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CDC has been collaborating with public health institutions in Central America since the 1960s. Through these alliances, CDC has addressed priority public health challenges in Panama, including HIV/AIDS, TB, field epidemiology training, emerging infectious diseases, and flu preparedness, detection, and response. CDC is also helping strengthen Panama’s health systems by increasing the technical skills of epidemiologists.

Download Overview Fact Sheet

Staff

CDC office (physical presence)
1 U.S. Assignee
No Locally Employed

Panama at a Glance

Population: 3,571,200
Per capita income: $12,180
Life expectancy at birth women/men: 79/74 yrs
Infant mortality rate: 17/1000 live births
Population Reference Bureau World Population Data Sheet, 2011

Top 10 Causes of Death

Source: WHO World Health Statistics 2006
  1. Ischaemic heart disease 12%
  2. Cerebrovascular disease 11%
  3. Diabetes mellitus 6%
  4. Perinatal conditions 6%
  5. Lower respiratory infections 4%
  6. Chronic obstructive pulmonary disease 3 %
  7. Road traffic accidents 3%
  8. Prostate cancer 3%
  9. Violence 2%
  10. Stomach cancer 2%

What CDC Is Doing

  • 35 students graduated from the basic-level Field Epidemiology Training Program (FETP) as of 2011
  • One FETP advanced-level trainee is currently Director of the National HIV/AIDS program and one is the FETP coordinator at the Department of Epidemiology in the Ministry of Health (MoH)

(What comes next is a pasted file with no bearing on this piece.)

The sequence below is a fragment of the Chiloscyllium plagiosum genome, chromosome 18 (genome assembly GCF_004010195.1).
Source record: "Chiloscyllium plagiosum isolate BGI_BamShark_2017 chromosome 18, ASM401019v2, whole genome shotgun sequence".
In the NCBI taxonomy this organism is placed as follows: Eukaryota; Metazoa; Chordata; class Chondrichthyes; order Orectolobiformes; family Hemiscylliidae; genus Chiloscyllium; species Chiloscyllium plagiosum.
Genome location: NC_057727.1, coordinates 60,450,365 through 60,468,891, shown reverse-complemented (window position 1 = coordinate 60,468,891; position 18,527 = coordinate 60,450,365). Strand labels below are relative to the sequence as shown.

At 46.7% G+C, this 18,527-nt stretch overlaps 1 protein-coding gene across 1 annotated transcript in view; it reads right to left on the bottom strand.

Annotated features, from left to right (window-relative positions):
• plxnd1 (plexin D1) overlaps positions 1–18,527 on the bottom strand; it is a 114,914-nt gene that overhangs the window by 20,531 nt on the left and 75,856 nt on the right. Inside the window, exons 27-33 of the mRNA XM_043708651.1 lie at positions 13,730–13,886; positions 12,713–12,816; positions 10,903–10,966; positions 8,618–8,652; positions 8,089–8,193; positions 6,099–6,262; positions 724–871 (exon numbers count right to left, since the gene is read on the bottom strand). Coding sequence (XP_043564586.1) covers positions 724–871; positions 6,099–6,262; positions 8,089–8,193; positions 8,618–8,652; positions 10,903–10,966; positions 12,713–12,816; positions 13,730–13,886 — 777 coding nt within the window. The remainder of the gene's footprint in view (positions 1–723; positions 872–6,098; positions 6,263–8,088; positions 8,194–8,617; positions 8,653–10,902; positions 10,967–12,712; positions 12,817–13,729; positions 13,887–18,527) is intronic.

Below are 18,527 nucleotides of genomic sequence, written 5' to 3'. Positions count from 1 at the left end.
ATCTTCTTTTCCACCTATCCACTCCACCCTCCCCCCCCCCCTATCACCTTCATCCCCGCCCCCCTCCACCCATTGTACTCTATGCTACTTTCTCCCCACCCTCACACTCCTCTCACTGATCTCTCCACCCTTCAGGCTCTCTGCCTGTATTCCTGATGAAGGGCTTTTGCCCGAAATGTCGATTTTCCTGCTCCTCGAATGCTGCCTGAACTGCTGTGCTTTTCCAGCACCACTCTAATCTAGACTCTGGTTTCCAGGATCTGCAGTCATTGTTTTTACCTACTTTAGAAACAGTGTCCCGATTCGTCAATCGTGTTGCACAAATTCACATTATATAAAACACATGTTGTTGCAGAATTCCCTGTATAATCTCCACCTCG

• 20 MoH personnel were trained in data collection using a new automated surveillance system

CDC Zika Updates

	Zika Outbreak World Map

Latest Outbreak Info

On January 22, 2016, CDC activated its Emergency Operations Center (EOC) to respond to outbreaks of Zika occurring in the Americas and increased reports of birth defects and Guillain-Barré syndrome in areas affected by Zika. On February 1, 2016, the World Health Organization declared a Public Health Emergency of International Concern (PHEIC) because of clusters of microcephaly and other neurological disorders in some areas affected by Zika. On February 8, 2016, CDC elevated its EOC activation to a Level 1, the highest level.

CDC is working with international public health partners and with state and local health departments to

  • Alert healthcare providers and the public about Zika.
  • Post travel notices and other travel-related guidance.
  • Provide state health laboratories with diagnostic tests.
  • Detect and report cases, which will help prevent further spread.
  • Page last reviewed: October 22, 2013
  • Page last updated: October 22, 2013
  • Content source: Global Health
    Notice: Linking to a non-federal site does not constitute an endorsement by HHS, CDC or any of its employees of the sponsors or the information and products presented on the site.
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